Feingold Diet and Autism
According to the NHS Choices website, accessed on 28 June 2017,
“Food additives are ingredients added to foods for various reasons – for example, to make them last longer.
Common food additives
You’re most likely to see the following types of additives on food labels:
- Antioxidants stop food going off or changing colour, including foods prepared with fats or oils (such as meat pies or mayonnaise), bakery products, soup mixes and sauces.
- Colours are used to make food more attractive. They can be natural in origin, such as curcumin (E100), which is a yellow extract of turmeric roots, or artificial, such as tartrazine (E102).
- Emulsifiers, stabilisers, gelling agents and thickeners prevent foods from separating and give food body and texture. For example, pectin (E440) is the most common gelling agent and is used in jam.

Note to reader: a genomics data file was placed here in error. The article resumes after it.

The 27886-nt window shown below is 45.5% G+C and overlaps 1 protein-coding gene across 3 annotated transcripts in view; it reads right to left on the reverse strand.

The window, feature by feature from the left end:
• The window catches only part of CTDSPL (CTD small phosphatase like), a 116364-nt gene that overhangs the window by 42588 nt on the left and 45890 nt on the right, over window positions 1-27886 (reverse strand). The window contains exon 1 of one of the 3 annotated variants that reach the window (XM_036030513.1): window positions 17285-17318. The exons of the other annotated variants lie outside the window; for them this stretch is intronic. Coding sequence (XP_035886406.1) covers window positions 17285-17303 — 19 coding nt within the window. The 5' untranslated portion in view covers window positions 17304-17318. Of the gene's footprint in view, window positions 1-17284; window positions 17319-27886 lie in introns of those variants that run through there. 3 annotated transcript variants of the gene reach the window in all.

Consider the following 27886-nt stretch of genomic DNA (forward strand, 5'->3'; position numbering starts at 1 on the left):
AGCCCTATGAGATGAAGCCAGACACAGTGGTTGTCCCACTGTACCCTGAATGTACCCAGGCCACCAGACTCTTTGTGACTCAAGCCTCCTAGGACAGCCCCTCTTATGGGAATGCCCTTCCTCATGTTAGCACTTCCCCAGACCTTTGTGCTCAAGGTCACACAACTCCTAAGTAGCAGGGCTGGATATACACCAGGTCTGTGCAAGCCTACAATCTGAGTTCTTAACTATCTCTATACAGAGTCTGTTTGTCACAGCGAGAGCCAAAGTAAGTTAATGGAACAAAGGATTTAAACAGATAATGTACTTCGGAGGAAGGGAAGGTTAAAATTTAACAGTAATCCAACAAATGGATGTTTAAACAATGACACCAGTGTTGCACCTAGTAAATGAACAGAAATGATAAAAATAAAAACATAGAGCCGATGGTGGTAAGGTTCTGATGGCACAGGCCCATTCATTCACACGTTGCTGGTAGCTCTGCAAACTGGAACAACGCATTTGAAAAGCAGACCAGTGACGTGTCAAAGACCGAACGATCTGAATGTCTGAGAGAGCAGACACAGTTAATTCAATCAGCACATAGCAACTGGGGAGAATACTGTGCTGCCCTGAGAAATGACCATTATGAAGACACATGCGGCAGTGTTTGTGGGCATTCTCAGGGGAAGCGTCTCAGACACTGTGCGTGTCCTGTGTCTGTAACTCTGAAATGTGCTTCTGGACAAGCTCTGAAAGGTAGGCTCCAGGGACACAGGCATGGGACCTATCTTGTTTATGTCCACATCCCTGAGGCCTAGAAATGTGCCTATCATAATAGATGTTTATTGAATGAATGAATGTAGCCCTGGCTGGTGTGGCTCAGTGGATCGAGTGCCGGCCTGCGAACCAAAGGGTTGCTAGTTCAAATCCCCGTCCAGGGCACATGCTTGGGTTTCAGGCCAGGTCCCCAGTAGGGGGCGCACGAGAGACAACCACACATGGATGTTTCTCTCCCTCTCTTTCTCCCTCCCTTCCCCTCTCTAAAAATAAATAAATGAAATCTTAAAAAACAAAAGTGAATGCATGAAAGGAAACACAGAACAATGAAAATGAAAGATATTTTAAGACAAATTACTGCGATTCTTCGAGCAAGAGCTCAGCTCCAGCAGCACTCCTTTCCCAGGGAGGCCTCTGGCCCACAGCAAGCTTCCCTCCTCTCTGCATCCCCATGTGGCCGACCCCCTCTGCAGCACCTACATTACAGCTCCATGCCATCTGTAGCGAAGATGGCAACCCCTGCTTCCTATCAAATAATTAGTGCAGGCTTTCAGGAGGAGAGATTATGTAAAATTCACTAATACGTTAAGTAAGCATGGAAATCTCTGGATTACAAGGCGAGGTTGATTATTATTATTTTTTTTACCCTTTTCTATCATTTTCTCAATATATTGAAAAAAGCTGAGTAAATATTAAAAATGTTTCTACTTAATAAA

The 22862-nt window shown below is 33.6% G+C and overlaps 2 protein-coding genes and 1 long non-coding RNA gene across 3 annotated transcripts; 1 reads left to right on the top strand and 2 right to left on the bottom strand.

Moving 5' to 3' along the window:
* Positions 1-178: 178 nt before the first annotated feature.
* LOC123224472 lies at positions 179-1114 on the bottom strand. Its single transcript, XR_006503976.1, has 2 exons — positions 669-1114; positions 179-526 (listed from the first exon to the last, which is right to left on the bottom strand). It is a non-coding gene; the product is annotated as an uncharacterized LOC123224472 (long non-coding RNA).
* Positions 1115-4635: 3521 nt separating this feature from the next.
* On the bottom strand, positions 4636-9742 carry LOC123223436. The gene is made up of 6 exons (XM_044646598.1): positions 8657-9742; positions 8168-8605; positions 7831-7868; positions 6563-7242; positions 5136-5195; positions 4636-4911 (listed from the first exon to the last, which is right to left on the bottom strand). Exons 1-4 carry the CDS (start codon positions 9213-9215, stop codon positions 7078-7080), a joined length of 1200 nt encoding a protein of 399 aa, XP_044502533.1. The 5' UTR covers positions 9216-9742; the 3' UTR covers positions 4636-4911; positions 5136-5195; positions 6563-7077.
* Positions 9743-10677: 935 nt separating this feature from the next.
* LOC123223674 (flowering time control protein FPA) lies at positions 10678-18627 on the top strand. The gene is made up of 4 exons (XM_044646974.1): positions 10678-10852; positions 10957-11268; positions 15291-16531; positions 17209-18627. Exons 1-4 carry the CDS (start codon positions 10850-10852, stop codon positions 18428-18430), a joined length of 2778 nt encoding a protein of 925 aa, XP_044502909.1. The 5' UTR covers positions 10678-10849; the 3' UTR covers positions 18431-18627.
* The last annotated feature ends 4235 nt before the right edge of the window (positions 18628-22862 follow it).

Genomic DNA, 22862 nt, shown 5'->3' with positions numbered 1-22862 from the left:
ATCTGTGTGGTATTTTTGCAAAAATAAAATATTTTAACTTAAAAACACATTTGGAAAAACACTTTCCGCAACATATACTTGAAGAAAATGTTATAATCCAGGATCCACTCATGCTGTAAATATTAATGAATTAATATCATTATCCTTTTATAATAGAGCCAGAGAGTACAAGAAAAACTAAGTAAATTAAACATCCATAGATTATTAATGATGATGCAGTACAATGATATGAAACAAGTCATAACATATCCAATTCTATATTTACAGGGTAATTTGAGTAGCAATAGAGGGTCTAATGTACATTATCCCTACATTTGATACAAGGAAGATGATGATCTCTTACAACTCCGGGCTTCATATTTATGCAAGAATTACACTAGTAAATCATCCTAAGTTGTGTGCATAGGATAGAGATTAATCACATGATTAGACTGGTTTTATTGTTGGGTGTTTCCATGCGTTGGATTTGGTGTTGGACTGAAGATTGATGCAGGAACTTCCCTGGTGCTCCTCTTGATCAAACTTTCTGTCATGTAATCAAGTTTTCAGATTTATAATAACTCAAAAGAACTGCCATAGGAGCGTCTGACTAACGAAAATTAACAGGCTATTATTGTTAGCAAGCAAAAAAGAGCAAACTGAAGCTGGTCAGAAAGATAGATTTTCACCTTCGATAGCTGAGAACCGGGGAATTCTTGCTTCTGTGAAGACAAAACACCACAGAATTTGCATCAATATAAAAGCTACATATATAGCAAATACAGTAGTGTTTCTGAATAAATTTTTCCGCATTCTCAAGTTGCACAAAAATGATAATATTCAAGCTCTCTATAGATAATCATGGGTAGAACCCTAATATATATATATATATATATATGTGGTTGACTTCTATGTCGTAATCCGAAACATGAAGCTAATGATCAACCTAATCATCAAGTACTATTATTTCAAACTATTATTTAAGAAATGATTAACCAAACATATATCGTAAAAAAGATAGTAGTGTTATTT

- Flavour enhancers bring out the flavour in foods without adding their own flavour. For example, monosodium glutamate (E621) or MSG is used in processed foods such as soups and sauces.
- Preservatives keep food safe to eat for longer. For example, nitrite and nitrate (E249 to E252) are used in bacon, ham, corned beef and other cured meats, to stop bacteria from growing.
- Sweeteners are used with or instead of sugar to make food taste sweet. Examples include aspartame (E951), saccharin (E954) and sorbitol (E420)”.
According to the Food Standards Agency website, accessed on 11 September 2017,
“…certain artificial food colours and the preservative sodium benzoate could be linked to increased hyperactivity in some children.”
“A European Union-wide mandatory warning must be put on any food and drink …that contains any of the six colours. The label must carry the warning ‘may have an adverse effect on activity and attention in children.”
Related Additional Information
- 01 Nov 2017
- Last Review
- 01 Sep 2017
- Next Review
- 01 Sep 2020